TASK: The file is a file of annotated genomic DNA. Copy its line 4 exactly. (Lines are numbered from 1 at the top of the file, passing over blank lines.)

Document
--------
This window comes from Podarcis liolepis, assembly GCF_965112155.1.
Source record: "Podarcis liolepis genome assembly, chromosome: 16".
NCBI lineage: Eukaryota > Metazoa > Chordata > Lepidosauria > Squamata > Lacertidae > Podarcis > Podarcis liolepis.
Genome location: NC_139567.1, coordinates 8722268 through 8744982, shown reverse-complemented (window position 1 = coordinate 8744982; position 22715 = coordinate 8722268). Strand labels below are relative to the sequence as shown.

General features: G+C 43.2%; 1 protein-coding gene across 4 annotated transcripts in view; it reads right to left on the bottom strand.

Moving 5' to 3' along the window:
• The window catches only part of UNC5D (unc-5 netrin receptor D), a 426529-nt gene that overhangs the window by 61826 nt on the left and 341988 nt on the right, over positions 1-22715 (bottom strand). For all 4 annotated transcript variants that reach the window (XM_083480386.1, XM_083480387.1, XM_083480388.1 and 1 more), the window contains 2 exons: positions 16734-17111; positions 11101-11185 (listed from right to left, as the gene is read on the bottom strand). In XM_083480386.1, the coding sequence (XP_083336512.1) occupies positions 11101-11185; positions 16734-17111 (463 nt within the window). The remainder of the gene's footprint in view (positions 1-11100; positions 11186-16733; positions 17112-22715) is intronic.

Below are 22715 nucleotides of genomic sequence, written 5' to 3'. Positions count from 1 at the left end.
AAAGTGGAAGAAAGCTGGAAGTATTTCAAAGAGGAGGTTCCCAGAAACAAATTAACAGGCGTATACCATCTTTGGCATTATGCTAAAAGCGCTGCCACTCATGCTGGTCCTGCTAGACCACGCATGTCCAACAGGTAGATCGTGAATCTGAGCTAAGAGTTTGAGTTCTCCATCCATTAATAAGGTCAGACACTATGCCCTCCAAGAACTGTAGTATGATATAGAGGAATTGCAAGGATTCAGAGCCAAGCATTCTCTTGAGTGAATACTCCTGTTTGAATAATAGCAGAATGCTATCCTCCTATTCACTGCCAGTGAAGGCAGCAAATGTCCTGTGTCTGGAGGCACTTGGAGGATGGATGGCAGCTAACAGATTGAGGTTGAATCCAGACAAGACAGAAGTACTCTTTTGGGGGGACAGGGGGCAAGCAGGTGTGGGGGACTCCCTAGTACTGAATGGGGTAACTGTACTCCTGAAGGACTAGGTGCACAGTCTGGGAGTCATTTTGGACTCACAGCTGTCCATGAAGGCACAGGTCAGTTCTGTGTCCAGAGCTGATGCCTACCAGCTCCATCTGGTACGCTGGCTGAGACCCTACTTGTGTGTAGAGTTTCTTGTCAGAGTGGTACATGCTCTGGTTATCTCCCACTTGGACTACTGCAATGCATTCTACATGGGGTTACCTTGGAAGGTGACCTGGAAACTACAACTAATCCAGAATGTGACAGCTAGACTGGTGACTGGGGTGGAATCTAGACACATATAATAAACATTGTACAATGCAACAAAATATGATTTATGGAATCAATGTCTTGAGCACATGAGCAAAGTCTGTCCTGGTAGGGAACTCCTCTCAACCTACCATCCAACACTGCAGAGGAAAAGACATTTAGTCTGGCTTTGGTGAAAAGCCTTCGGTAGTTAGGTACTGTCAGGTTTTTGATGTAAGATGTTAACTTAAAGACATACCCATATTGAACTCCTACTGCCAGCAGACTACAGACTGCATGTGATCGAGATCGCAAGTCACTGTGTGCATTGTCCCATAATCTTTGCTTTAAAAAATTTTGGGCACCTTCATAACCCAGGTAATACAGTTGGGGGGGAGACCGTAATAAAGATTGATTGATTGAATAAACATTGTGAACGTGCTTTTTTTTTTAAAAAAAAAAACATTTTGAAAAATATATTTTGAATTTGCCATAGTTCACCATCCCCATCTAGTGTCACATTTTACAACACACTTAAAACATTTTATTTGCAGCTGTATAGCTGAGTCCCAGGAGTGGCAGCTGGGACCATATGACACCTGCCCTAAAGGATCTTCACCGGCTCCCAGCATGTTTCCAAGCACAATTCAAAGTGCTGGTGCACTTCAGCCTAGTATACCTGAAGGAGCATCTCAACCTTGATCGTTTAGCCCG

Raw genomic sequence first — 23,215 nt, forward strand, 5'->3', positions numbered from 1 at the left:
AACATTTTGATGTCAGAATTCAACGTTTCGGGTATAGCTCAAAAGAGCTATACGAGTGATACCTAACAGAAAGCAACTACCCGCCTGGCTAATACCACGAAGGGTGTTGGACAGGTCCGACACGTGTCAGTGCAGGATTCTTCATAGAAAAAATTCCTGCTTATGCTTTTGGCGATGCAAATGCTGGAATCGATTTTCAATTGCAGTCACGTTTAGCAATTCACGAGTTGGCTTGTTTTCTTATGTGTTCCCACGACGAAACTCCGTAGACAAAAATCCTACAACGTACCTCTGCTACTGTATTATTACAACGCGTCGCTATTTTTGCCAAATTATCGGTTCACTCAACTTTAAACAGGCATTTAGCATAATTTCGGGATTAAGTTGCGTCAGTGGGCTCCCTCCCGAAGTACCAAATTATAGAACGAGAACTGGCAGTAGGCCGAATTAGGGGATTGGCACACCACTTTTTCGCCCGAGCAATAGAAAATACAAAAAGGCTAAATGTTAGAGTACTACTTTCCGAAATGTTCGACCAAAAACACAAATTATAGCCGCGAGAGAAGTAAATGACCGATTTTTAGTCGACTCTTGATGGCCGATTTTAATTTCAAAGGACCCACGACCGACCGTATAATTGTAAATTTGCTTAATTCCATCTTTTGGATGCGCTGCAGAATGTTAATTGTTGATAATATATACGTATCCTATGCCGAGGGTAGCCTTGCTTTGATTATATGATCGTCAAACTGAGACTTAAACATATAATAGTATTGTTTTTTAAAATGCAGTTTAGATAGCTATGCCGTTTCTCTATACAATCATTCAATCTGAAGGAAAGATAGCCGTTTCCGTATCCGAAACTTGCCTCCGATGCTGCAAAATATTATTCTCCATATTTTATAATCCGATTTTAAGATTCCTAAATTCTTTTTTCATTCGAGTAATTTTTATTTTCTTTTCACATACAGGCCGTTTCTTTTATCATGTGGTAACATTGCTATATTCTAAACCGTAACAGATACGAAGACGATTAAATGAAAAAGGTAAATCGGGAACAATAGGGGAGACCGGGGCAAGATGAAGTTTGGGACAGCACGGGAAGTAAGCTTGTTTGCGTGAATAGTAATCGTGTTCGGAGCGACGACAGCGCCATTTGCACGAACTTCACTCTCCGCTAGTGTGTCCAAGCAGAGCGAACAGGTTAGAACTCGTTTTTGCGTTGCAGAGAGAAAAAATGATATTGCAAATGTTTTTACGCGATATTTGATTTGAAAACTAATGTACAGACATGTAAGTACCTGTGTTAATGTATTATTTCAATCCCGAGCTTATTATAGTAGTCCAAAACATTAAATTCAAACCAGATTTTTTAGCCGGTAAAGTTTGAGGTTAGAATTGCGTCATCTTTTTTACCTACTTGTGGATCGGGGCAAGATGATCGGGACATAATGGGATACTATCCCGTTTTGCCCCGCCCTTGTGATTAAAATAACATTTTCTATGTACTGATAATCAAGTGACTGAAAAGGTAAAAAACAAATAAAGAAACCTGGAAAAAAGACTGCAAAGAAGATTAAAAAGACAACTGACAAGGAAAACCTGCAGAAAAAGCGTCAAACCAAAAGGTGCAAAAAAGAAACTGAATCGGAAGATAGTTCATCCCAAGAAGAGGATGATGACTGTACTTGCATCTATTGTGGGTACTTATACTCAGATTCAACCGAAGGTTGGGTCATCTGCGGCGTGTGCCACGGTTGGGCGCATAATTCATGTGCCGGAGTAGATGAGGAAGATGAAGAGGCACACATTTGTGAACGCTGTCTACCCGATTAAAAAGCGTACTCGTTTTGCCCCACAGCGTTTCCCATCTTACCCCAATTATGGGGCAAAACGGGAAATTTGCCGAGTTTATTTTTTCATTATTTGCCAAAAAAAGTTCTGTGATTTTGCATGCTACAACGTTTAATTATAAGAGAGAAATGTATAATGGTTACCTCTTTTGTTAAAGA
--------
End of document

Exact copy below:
Genome location: NC_139567.1, coordinates 8722268 through 8744982, shown reverse-complemented (window position 1 = coordinate 8744982; position 22715 = coordinate 8722268). Strand labels below are relative to the sequence as shown.